If you have ever been one to enjoy a good story that involves the main character taking a huge risk, giving up comfort and security, to follow a dream, you’ll find yourself inspired by my friend, Mike Vial. Mike left his job of teaching high school for the last 7 years to have a go at a career in full-time music. He has 3 releases under his belt and has grown with every effort. If you met him at one of his shows, his warm, unassuming attitude wouldn’t give you the impression that he’s such an adventurer. But that’s what he is and that’s what makes his story so compelling to me. A guy, a guitar, and a big heart taking a chance out on his own. Have a seat and listen in to our recent conversation.

You recently left a job as a teacher to pursue music full time. Can you talk a little bit about what was behind that and how the process has been for you?

Great question, Jason! Leaving the schedule of a high school teaching career was a difficult choice, but it was essential to focus and dedicate time to practicing, writing, and working through the music business.

For seven years I felt I could walk two roads and do both well, but there was always a fork in the path; I always had to put the guitar down and give up gigging until summer returned. The number of papers that followed me home and the constant, changing curriculum plans made teaching a 12 hour a day job, taking many hours of my weekends too. I really loved working with the students in the classroom, but if you look at my past gig schedule, you can see where I just stop gigging.

I also think I needed to experience more to become a better teacher. Only working in the classroom started to feel like I was running out of life experience to offer my students. Being an independent musician is like being a small business owner, so if I return to the teaching profession, I’m excited to have a lot more business and travel experience to bring to my classroom.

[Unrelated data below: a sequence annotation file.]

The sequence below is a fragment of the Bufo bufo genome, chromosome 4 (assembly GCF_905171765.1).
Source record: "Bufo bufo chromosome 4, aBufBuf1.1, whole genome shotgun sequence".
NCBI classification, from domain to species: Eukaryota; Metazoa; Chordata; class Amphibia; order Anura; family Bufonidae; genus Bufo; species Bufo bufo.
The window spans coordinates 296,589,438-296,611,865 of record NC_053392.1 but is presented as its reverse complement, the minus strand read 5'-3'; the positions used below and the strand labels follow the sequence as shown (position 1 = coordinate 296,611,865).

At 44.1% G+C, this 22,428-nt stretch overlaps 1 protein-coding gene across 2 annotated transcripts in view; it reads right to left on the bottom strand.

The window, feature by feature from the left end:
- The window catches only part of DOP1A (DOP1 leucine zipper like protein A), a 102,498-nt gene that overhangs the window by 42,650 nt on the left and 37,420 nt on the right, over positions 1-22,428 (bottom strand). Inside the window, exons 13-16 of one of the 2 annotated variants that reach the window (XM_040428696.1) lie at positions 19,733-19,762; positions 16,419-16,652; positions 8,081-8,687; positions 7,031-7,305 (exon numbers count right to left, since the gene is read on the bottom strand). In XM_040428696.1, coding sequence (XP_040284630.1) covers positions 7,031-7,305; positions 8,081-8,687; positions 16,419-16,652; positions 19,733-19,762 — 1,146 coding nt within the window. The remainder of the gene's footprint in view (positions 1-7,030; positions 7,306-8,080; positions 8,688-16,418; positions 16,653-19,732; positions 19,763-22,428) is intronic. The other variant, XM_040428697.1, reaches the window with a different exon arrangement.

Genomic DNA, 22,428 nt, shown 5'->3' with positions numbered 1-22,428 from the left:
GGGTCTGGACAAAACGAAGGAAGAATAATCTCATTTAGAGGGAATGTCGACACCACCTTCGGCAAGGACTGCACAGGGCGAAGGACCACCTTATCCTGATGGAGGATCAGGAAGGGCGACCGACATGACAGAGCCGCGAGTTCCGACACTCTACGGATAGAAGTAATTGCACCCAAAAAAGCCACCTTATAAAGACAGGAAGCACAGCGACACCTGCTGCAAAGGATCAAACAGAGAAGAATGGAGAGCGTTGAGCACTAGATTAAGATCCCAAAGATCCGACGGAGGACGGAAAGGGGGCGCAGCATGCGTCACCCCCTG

However, let’s not forget I’m still teaching. I now do private lessons for guitar and really enjoy it.

Over the last few years you have released 3 records. Can you share a little bit about each one of those releases and what your learned from each experience or writing and recording them?

My first EP, Three Men Make a Tiger, is a snapshot of a 25-year-old learning how to be a studio musician for the first time. Marshall Block at Real II Reel Studios helped guide me through that recording process.

“Mahogany” was written in my dorm room and “Intelligent Fool” and “Faster Than Slow” were written my second weekend as a teacher, so you have a young Mike Vial on that record! The chinese proverb of the EP’s title highlights the theme of “Pieces of This World,” but it also hints at the over arching theme of searching, making choices. And who isn’t searching when they are 19, 21, 25? Right? Boy I sure was!

Burning the Boats didn’t feel that different to me until quite a few people told me how it felt like a hearing a new Mike Vial. Bill Keith of the Trinity House told me he could hear the songwriting growth between the two records, and that gave me confidence. Honestly, what I love about that EP is how long I left some of those songs on the shelf before deciding they were strong enough to record. I played Cory Glover part of “Kalamazoo” which I almost never finished, and he told me it was going to be a great song and that it had to make the record.

Plus, working with Dan Achen at Catherine North Studios (before he passed away suddenly) really affect my life. Dan taught me things through his musical direction that I’m still practicing–how to add counter melodies to songs and move beyond a solo acoustic guitar player. He had a great, musical ear.  Some of the best direction he gave me is in Kalamazoo, from the guitar fills to the vocal cadences, and the band production on “Only the Rain Knows Why.”

Where the Sand Meets the Tide is about arrivals and departures. The theme of “transitions” is hiding beneath the love stories, and my career change is obviously inspiring that. One new arrival for me is working with more full band arrangements. Stuart Tucker’s playing drums, David Mosher’s on fiddle and mandolin, Kirk Starkey’s on cello, Hannah’s on backing vocals.

I’m really proud of this little release. Working with moon:and:6 (Michael Chambers) again at Catherine North was like a musical vacation, too. Michael and I became close friends while finishing Burning the Boats, so it just made sense to cross the border again to do the third EP.

Can you share a little bit about how community and/or collaboration has influenced you as a musician? Continue reading